A Crime in Holland by Georges Simenon

Blurb

When a French professor visiting the quiet, Dutch coastal town of Delfzijl is accused of murder, Maigret is sent to investigate. The community seem happy to blame an unknown outsider, but there are people much closer to home who seem to know much more than they’re letting on: Beetje, the dissatisfied daughter of a local farmer, Any van Elst, sister-in-law of the deceased, and, of course, a notorious local crook.

Review

I will be honest, I struggled a little bit with this book and I think it was because Maigret was held at a disadvantage because the language barrier that he encountered when investigating. I did eventually get into the book and loved the storyline. 

Maigret finds himself sent to a Dutch town to investigate a murder. The reason he is investigating a murder in a foreign country is because the accused is a French professor. Poor Maigret is definitely out of his comfort zone in this book. He can’t go into a French cafe for a nice drink to help him think, the streets he walks are not the streets he knows so well and he finds himself having a go at crossing a canal by jumping on the floating logs, which would never happen on his normal beat.

As Maigret investigates the murder he soon finds out that there are a lot of potential murderers. There is the annoying Beetje, who is a terrible flirt who hates being the daughter of a farmer and feels trapped at home. Then there is Any van Elst, the sister-in-law of the victim and who Maigret keeps reminding us is not a good looking woman. There is even the wife of the deceased and of course the accused French professor. Then for good measure there is a local who is known to make his living in underhand ways but who was a good friend of the deceased.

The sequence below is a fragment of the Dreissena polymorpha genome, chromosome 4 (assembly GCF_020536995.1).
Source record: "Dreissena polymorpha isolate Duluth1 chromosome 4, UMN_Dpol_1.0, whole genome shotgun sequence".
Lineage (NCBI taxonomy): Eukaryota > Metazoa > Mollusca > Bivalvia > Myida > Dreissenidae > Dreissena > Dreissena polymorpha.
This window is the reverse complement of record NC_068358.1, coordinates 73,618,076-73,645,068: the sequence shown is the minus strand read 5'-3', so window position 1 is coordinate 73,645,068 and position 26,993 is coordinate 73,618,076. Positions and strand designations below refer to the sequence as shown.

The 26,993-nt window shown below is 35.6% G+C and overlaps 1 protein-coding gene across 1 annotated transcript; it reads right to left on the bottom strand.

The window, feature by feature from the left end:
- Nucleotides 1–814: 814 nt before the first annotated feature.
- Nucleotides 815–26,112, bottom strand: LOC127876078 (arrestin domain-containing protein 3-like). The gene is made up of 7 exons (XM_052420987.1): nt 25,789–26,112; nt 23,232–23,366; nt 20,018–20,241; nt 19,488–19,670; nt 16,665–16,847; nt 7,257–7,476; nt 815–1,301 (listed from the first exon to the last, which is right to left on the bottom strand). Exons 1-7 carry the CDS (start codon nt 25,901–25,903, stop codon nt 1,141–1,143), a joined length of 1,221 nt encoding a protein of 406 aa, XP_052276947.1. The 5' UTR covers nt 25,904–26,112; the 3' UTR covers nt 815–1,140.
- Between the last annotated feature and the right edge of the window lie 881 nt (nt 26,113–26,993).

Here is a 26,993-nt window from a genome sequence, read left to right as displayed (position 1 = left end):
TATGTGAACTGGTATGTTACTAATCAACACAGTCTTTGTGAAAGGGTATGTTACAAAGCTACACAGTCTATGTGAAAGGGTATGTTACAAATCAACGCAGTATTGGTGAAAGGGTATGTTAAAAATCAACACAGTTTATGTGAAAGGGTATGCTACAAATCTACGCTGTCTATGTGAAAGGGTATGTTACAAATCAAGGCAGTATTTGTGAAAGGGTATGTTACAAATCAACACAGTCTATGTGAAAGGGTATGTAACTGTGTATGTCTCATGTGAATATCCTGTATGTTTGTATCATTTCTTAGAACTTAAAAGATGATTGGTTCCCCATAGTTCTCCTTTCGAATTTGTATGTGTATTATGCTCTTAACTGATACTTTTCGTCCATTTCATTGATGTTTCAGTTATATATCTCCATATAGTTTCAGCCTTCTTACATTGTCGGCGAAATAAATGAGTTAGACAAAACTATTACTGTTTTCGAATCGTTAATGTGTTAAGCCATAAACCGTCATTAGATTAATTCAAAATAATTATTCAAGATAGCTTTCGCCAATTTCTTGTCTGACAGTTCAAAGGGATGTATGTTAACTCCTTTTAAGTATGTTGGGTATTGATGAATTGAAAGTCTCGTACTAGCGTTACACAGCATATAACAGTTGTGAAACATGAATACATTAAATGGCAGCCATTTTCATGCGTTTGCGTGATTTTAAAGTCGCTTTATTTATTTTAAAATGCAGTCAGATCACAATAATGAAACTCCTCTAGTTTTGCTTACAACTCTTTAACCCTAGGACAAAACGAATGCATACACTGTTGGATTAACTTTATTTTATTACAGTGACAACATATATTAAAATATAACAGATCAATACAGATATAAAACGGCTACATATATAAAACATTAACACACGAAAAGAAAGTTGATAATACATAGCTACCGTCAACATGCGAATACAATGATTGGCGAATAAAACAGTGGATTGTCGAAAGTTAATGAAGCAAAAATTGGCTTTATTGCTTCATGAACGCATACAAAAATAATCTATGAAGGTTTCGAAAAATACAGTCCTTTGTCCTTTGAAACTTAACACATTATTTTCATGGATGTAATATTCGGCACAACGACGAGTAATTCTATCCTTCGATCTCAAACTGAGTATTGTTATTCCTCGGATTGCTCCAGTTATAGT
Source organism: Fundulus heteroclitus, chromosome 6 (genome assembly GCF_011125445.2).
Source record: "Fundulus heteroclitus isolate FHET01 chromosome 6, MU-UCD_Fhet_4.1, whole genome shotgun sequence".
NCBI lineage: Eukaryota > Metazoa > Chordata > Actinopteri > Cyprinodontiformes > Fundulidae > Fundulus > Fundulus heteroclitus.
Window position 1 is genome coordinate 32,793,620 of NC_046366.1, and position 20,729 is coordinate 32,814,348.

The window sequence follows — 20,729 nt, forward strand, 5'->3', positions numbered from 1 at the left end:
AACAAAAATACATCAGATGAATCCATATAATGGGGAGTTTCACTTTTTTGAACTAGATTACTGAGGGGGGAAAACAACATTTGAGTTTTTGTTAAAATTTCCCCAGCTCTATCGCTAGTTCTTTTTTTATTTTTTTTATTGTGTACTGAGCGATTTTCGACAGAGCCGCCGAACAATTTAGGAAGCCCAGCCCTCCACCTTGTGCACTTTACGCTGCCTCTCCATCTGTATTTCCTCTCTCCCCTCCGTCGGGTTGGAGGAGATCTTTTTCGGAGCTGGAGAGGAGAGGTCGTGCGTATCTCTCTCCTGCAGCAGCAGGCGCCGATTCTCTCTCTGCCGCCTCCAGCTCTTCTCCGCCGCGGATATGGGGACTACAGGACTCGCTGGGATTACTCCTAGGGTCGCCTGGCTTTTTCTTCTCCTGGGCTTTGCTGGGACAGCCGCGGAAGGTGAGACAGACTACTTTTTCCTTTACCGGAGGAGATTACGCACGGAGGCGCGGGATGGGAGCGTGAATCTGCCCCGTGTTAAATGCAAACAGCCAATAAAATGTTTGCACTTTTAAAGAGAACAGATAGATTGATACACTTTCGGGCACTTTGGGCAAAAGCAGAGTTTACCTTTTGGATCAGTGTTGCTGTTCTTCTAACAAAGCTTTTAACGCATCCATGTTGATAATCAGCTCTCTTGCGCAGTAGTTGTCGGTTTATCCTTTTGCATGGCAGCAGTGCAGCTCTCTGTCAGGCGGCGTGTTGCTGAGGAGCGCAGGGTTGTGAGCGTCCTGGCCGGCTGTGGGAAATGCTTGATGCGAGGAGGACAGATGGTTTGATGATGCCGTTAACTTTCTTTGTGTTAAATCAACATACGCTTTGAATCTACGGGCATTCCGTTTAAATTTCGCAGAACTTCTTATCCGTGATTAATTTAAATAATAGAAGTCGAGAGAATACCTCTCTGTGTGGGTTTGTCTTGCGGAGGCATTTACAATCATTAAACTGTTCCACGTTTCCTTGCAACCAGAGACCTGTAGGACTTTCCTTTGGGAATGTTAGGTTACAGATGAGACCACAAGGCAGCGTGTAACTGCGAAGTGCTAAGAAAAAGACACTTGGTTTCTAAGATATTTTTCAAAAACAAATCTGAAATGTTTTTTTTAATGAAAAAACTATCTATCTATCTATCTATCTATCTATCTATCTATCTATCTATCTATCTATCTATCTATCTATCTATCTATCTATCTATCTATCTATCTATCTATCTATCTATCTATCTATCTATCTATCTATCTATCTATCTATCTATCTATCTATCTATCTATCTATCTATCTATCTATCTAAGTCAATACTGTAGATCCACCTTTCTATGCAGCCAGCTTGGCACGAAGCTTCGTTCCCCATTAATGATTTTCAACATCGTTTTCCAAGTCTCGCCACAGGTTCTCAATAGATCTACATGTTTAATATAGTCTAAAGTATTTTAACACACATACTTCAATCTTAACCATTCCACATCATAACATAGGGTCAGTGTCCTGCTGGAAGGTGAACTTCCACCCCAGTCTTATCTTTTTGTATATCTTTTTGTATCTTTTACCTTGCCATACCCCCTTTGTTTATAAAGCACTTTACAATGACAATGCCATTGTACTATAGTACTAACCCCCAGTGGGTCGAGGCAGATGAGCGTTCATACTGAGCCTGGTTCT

As Maigret tries to piece together the events of the evening that saw the murder happen he is hampered by deliberate red herrings and secrets that the locals wish to keep hidden. In the end Maigret decides to recreate the night of the murder, with himself playing the deceased, to force the murderer out. 

The descriptions of the different locations in the book and the atmosphere that Simenon creates are the things that I love most about this book. You can easily imagine Maigret who is not a small man attempting to cross a canal using floating logs as stepping stones.    Once I got into this book I did enjoy it and give this book 3 out of 5 Dragons.

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Purchase Links

Book Depository | Foyles | Waterstones | Wordery

(All purchases made using one of the above affiliate links gives a small percentage of money to myself with no extra cost to yourself. All proceeds go towards the upkeep of this blog. Thank you ever so much, your support is gratefully received.)

About the author

Georges Simenon (1903-1989) was a Belgian writer who published nearly 500 novels and many short stories. Simenon is best known as the creator of the Maigret stories.

To find my other Maigret reviews please visit Maigret Challenge.

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Women of Holy Week: An Easter Journey in Nine Stories by Paula Gooder (Review)

Women of Holy Week: An Easter Journey in Nine Stories by Paula Gooder

Blurb